Learning how to wedge clay is a tricky skill to pick up when starting out in pottery. While the goal of wedging clay is to remove air bubbles and create a homogeneous mass, many beginning potters end up wedging more air into their clay than they take out. So it’s important to learn how to wedge clay properly.
There are various different ways to wedge clay— ram’s head, spiral wedging, and wire wedging to name a few. In this video, an excerpt from Teaching Clay in the Classroom, part 1, Jeni Hansen Gard gives a clear demonstration of how to wedge clay in the rams head method, which is typically the easiest method to pick up. Jeni also gives advice on the proper height of the wedging table. –Jennifer Poellot Harnetty, editor.
This clip was excerpted from Teaching Clay in the Classroom, Part 1 with Jeni Hansen Gard, which is available in the Ceramic Arts Network Shop. To learn more about Jeni Hansen Gard, and see more images of her work, please visit her website https://jenihansengard.weebly.com/ or visit her instagram at @joyfindingwithjeni.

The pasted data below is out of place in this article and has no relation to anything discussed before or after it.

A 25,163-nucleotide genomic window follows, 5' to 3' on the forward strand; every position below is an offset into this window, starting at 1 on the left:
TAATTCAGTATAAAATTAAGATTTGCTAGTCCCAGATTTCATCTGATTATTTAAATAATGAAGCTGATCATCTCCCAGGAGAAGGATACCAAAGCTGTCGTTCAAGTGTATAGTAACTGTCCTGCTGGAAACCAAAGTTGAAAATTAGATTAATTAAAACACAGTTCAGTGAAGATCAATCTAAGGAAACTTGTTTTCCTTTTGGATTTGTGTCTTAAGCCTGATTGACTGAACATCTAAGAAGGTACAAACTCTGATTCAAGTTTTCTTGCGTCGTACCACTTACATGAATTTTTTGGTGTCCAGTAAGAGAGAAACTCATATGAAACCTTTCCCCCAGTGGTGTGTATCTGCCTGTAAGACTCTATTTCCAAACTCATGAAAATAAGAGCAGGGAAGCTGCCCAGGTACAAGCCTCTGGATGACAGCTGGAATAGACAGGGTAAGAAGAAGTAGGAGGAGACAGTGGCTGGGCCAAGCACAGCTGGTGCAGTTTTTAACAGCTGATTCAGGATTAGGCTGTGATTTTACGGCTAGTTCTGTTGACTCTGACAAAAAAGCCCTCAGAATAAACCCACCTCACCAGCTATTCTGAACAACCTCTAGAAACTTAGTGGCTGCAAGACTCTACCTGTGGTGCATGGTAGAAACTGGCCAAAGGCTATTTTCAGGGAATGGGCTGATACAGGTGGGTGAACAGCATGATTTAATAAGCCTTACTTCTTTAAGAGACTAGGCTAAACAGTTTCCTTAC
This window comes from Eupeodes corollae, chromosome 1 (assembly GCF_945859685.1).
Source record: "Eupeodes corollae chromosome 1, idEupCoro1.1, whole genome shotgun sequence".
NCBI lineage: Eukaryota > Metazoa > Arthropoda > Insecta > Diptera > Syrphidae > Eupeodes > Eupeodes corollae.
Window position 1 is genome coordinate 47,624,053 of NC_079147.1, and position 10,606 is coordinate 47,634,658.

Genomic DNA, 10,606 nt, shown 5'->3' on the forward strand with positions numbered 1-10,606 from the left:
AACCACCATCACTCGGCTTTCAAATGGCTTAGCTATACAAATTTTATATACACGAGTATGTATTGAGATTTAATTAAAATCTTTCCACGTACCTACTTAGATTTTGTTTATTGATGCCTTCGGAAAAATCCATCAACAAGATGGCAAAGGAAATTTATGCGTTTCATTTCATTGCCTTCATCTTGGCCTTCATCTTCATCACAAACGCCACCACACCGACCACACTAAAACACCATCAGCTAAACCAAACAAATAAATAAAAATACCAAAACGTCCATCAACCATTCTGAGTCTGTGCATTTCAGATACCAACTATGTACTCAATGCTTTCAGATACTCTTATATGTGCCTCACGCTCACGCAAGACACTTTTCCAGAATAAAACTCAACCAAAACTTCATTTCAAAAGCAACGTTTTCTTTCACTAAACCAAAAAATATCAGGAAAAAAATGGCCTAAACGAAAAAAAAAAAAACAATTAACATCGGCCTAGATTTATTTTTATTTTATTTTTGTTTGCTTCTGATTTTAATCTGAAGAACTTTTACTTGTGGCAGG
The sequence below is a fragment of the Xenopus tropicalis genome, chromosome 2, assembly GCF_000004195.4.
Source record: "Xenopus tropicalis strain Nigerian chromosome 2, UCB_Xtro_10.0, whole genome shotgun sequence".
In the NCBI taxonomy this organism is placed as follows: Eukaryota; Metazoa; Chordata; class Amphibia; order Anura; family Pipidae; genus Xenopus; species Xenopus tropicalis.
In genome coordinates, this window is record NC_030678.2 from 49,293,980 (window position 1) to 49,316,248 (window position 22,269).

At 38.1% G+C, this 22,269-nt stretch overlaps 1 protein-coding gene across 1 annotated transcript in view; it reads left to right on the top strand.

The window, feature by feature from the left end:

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Get your copy of the must-watch guide for K-12 ceramics teachers, Teaching Clay in the Classroom, Part 1 with Jeni Hansen Gard! Teaching Clay in the Classroom is the first video of its kind and takes the guesswork out of setting up a teaching studio that is both efficient and safe!
Wedging clay definition: the process of kneading the clay with the hands to remove air bubbles and ensure a homogenous mass. A fun exercise to see how long it takes to crate a truly homogenous mass of clay is to wedge together two chunks of different colored clays. Wedge the two chunks together and when the clay is no longer marbleized, the clay is sufficiently wedged!